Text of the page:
Sanctity

All life is here.

I remember how Pieto's voice and my footfalls echoed slightly around his quiet words as I walked beside him to the vaults.

“Of course, the calculations were quite troublesome. Generations suffered in exploration and verification of the embodiments.”

I felt the weight of responsibility press at my shoulders. My duty was a grave thing indeed. “We have recorded every possible combination, even those that could not live and those that could not be embodied in mathematical completeness. And we have recorded, as far as we can know, all those that have been lived ... but you have studied in the Archives of Narrative.”

I nodded; they were a work of the utmost dignity. Historians and archaeologists had spent generations building this memorial. Slowly they had pieced together what could be known of the ages before Awareness. Yet the archives epitomized incompleteness.

“But of those not yet lived we despaired. Ah, how we despaired! So many, so many cut short before reaching life, through the exigencies of life itself, primitivity. And then by the ignorance that must be forgiven. You remember, of course, how once there were such crowds that people chose ... chose not to let their buds flower.”

Credit: JACEY

Well, not remember exactly. But I nodded again. It was astonishing that such a small proportion of the possibilities had been actualized in all the history of this life.

After our devotions at the crucifix I unlocked the great doors and Pieto moved over to the simulation boards. He did not even look at the airlock leading to the repository.

“The answer to our despair,” he whispered as his hands flew over the ebony surfaces of the boards, waking the light beneath.

I recall the intensity of these, his last words, each time I light the boards myself. Moments after he spoke them we took our final parting and he transcended into a simulation of his choosing. I know not which, and I have never found a sign of him in any I have since visited. I would like to believe he lives on still within their ethereality, but I knew him well enough to realize that he went there to die and be mourned and buried, as was the wont of his kind. So he is gone. And I am left with the care of all he held dear.

There have been developments despite the previous running of the simulations. Some groups and forms I have split out and restarted in their own universes, where they have a better chance of developing their potential. Of course, the main cluster of mixed simulations I have kept running, with no little effort. But many of my new shoots are doing well, developing peaceably and with fertile creativity, giving their forms the greatest chance of reaching their fullest potential, all of which is recorded here in our memory bank.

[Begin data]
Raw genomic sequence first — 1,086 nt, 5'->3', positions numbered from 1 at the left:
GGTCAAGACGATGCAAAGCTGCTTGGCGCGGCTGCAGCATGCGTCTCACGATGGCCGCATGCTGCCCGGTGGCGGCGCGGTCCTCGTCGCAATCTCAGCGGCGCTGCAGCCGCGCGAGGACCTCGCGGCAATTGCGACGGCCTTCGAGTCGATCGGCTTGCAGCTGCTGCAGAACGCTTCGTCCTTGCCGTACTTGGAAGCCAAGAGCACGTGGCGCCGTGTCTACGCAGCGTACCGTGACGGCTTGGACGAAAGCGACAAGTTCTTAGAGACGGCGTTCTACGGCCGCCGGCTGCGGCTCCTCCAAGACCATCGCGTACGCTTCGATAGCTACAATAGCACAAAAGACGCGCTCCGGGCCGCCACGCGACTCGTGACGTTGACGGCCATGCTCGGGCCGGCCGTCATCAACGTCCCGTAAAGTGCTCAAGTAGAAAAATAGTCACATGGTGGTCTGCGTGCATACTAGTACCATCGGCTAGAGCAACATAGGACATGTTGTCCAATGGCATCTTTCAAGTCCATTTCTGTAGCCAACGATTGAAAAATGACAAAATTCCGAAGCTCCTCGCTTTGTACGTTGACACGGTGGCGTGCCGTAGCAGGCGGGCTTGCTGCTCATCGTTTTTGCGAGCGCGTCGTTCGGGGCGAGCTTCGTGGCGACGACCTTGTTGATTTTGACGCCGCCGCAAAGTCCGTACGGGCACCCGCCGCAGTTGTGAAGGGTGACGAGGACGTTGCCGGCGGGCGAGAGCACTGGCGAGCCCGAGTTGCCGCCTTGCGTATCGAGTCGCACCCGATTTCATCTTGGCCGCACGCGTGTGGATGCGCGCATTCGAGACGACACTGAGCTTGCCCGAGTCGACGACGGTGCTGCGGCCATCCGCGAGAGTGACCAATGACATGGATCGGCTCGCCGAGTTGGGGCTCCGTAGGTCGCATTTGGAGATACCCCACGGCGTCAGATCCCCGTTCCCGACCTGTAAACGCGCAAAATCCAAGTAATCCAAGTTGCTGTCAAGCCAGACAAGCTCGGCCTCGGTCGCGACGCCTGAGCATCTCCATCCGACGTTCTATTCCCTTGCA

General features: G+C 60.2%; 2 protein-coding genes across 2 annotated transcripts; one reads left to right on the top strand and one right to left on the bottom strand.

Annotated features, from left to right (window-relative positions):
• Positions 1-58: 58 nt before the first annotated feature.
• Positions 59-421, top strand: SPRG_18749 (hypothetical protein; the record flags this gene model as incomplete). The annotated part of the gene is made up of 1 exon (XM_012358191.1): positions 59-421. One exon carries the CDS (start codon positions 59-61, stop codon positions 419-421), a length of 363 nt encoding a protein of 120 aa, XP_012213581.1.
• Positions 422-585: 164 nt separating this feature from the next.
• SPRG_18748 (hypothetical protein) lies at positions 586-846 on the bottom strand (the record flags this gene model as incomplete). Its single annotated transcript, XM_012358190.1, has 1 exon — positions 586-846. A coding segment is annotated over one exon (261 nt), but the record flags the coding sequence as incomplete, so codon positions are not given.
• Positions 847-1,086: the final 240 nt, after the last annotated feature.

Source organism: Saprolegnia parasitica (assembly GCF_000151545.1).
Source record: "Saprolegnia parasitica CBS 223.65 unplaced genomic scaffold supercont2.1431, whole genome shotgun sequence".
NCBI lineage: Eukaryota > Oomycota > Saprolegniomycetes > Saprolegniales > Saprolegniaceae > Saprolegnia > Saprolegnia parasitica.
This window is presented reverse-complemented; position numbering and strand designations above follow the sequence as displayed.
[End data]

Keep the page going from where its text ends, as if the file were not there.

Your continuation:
Lest I should omit my errors, I record here that a universe of those with overly spiritual tendencies failed dismally despite three attempts at providing a suitable environment, and a universe of the most pragmatic of sorts also collapsed for lack of imagination. But where personalities are well-balanced it seems many other features can be very poor. I have a universe here, running well and into its six-thousandth generation, where average lifespan remains a bare 18 years, cursed with disease; yet much has been achieved, happiness and gratitude are everywhere and reproduction continues — all being alike, they see no loss. (I do have to remove disease-free mutants to another universe to prevent a crisis of inequality.) And one or two universes I have closed, for no new, previously unexperienced combinations had appeared in over a thousand generations. Resources did not permit continuation of already recorded combinations, despite their subtly different narratives. I hope I will be forgiven for this. They could be restarted with ease, given more resources.

With the closing of the human nano-supported facilities here, the removal of the final avatar and the subsequent death of the body it represented: Pieto the Wise, the drain on our limited resources was much reduced. I myself take up but a fraction of the protection a human body would require, and my energy needs are negligible in comparison with those of the simulations and the repository. Yet energy and time are limited.

In simulation I have experienced the emotions of a human being, and borne their individual and collective burdens to the extent my designed-in limits permit me. I feel now, to some very small degree, that my distress is analogous to that which a human might have felt in this situation. This is why now I begin to understand why Pieto felt such attachment to the simulations, and indeed such temptation to enter their worlds of promise and hope. But I cannot take that escape now, if ever, for I was created to avoid that temptation. And in my distress I have turned to a strange and very human recourse, to keep a record of my own path and progress, a record that will at least be as safe and protected here as anything else I value. Here I record what I must face, unfit as I am for the purpose, ignorant of assistance for which I do not dare hope. This is my duty that my will must enforce. Over the years to come I must struggle to preserve the only life I have known: the complete record and exemplification in simulation of the combinations of the DNA of the human species. I must preserve the Sanctity of Life.

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Bradshaw, H. Sanctity. Nature 453, 426 (2008) doi:10.1038/453426a

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